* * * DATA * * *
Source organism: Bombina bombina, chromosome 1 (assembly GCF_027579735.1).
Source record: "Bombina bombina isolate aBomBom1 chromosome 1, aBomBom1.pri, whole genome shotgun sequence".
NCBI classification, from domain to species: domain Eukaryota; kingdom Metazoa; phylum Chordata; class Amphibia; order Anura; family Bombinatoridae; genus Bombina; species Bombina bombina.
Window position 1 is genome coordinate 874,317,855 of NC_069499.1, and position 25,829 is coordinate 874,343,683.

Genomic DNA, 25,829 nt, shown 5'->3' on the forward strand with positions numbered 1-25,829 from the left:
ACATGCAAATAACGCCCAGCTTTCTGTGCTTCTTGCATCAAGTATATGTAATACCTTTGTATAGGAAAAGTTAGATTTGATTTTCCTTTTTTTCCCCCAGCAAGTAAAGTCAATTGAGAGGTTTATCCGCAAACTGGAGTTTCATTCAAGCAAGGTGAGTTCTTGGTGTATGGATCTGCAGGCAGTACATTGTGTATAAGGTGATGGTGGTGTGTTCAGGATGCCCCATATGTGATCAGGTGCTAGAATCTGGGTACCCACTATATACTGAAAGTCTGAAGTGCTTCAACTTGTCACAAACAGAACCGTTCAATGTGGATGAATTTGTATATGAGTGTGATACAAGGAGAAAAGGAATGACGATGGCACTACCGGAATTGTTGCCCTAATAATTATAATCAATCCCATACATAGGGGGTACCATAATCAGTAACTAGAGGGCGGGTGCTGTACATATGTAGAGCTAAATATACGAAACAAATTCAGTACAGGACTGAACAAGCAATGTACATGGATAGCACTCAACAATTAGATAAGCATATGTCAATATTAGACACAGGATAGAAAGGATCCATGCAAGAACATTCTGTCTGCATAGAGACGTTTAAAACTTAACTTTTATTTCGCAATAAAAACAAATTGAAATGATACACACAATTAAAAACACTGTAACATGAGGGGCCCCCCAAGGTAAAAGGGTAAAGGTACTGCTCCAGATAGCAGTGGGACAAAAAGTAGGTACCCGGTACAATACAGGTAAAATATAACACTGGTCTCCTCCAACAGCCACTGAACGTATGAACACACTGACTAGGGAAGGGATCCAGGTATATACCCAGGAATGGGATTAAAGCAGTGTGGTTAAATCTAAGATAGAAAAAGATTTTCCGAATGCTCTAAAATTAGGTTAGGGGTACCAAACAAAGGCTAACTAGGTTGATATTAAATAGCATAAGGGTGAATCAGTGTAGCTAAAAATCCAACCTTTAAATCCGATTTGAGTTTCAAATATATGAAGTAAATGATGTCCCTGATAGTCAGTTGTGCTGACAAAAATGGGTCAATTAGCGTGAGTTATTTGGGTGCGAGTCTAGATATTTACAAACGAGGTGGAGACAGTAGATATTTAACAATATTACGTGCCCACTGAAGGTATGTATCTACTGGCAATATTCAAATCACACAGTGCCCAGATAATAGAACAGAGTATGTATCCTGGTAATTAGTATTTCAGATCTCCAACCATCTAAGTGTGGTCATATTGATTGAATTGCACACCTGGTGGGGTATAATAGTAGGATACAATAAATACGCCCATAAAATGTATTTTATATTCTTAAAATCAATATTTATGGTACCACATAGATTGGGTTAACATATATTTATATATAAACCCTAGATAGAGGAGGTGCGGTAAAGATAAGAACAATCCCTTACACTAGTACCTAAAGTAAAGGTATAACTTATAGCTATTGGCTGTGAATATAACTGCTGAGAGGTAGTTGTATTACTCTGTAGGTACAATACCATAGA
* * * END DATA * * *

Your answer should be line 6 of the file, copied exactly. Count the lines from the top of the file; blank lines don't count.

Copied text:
ACATGCAAATAACGCCCAGCTTTCTGTGCTTCTTGCATCAAGTATATGTAATACCTTTGTATAGGAAAAGTTAGATTTGATTTTCCTTTTTTTCCCCCAGCAAGTAAAGTCAATTGAGAGGTTTATCCGCAAACTGGAGTTTCATTCAAGCAAGGTGAGTTCTTGGTGTATGGATCTGCAGGCAGTACATTGTGTATAAGGTGATGGTGGTGTGTTCAGGATGCCCCATATGTGATCAGGTGCTAGAATCTGGGTACCCACTATATACTGAAAGTCTGAAGTGCTTCAACTTGTCACAAACAGAACCGTTCAATGTGGATGAATTTGTATATGAGTGTGATACAAGGAGAAAAGGAATGACGATGGCACTACCGGAATTGTTGCCCTAATAATTATAATCAATCCCATACATAGGGGGTACCATAATCAGTAACTAGAGGGCGGGTGCTGTACATATGTAGAGCTAAATATACGAAACAAATTCAGTACAGGACTGAACAAGCAATGTACATGGATAGCACTCAACAATTAGATAAGCATATGTCAATATTAGACACAGGATAGAAAGGATCCATGCAAGAACATTCTGTCTGCATAGAGACGTTTAAAACTTAACTTTTATTTCGCAATAAAAACAAATTGAAATGATACACACAATTAAAAACACTGTAACATGAGGGGCCCCCCAAGGTAAAAGGGTAAAGGTACTGCTCCAGATAGCAGTGGGACAAAAAGTAGGTACCCGGTACAATACAGGTAAAATATAACACTGGTCTCCTCCAACAGCCACTGAACGTATGAACACACTGACTAGGGAAGGGATCCAGGTATATACCCAGGAATGGGATTAAAGCAGTGTGGTTAAATCTAAGATAGAAAAAGATTTTCCGAATGCTCTAAAATTAGGTTAGGGGTACCAAACAAAGGCTAACTAGGTTGATATTAAATAGCATAAGGGTGAATCAGTGTAGCTAAAAATCCAACCTTTAAATCCGATTTGAGTTTCAAATATATGAAGTAAATGATGTCCCTGATAGTCAGTTGTGCTGACAAAAATGGGTCAATTAGCGTGAGTTATTTGGGTGCGAGTCTAGATATTTACAAACGAGGTGGAGACAGTAGATATTTAACAATATTACGTGCCCACTGAAGGTATGTATCTACTGGCAATATTCAAATCACACAGTGCCCAGATAATAGAACAGAGTATGTATCCTGGTAATTAGTATTTCAGATCTCCAACCATCTAAGTGTGGTCATATTGATTGAATTGCACACCTGGTGGGGTATAATAGTAGGATACAATAAATACGCCCATAAAATGTATTTTATATTCTTAAAATCAATATTTATGGTACCACATAGATTGGGTTAACATATATTTATATATAAACCCTAGATAGAGGAGGTGCGGTAAAGATAAGAACAATCCCTTACACTAGTACCTAAAGTAAAGGTATAACTTATAGCTATTGGCTGTGAATATAACTGCTGAGAGGTAGTTGTATTACTCTGTAGGTACAATACCATAGA